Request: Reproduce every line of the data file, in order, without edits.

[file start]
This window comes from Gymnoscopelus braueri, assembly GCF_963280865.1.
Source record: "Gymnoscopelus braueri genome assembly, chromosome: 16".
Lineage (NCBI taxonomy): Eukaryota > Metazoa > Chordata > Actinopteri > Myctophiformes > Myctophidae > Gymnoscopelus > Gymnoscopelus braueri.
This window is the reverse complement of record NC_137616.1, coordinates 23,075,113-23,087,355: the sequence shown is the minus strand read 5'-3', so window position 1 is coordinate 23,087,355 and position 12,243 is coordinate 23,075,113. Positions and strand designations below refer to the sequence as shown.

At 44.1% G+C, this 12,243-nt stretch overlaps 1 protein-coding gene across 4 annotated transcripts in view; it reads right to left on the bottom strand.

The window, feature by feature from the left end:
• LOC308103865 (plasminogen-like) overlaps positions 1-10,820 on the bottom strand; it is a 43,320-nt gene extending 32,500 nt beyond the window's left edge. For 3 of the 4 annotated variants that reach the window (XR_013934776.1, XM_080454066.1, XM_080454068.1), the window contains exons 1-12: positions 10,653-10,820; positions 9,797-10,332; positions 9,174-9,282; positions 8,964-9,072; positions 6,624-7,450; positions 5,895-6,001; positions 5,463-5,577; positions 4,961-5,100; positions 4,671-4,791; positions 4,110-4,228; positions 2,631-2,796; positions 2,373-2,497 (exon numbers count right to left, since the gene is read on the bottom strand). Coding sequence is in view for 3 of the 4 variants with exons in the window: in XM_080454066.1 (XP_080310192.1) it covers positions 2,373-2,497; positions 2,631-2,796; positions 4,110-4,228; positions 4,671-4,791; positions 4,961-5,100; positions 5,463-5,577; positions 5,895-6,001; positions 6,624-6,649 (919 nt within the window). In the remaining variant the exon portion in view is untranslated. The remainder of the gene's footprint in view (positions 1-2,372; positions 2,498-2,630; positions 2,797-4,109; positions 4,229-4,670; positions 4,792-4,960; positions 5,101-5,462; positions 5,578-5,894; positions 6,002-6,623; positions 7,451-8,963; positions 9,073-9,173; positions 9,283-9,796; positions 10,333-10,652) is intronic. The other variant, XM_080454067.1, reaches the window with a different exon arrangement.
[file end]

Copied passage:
This window comes from Gymnoscopelus braueri, assembly GCF_963280865.1.
Source record: "Gymnoscopelus braueri genome assembly, chromosome: 16".
Lineage (NCBI taxonomy): Eukaryota > Metazoa > Chordata > Actinopteri > Myctophiformes > Myctophidae > Gymnoscopelus > Gymnoscopelus braueri.
This window is the reverse complement of record NC_137616.1, coordinates 23,075,113-23,087,355: the sequence shown is the minus strand read 5'-3', so window position 1 is coordinate 23,087,355 and position 12,243 is coordinate 23,075,113. Positions and strand designations below refer to the sequence as shown.

At 44.1% G+C, this 12,243-nt stretch overlaps 1 protein-coding gene across 4 annotated transcripts in view; it reads right to left on the bottom strand.

The window, feature by feature from the left end:
• LOC308103865 (plasminogen-like) overlaps positions 1-10,820 on the bottom strand; it is a 43,320-nt gene extending 32,500 nt beyond the window's left edge. For 3 of the 4 annotated variants that reach the window (XR_013934776.1, XM_080454066.1, XM_080454068.1), the window contains exons 1-12: positions 10,653-10,820; positions 9,797-10,332; positions 9,174-9,282; positions 8,964-9,072; positions 6,624-7,450; positions 5,895-6,001; positions 5,463-5,577; positions 4,961-5,100; positions 4,671-4,791; positions 4,110-4,228; positions 2,631-2,796; positions 2,373-2,497 (exon numbers count right to left, since the gene is read on the bottom strand). Coding sequence is in view for 3 of the 4 variants with exons in the window: in XM_080454066.1 (XP_080310192.1) it covers positions 2,373-2,497; positions 2,631-2,796; positions 4,110-4,228; positions 4,671-4,791; positions 4,961-5,100; positions 5,463-5,577; positions 5,895-6,001; positions 6,624-6,649 (919 nt within the window). In the remaining variant the exon portion in view is untranslated. The remainder of the gene's footprint in view (positions 1-2,372; positions 2,498-2,630; positions 2,797-4,109; positions 4,229-4,670; positions 4,792-4,960; positions 5,101-5,462; positions 5,578-5,894; positions 6,002-6,623; positions 7,451-8,963; positions 9,073-9,173; positions 9,283-9,796; positions 10,333-10,652) is intronic. The other variant, XM_080454067.1, reaches the window with a different exon arrangement.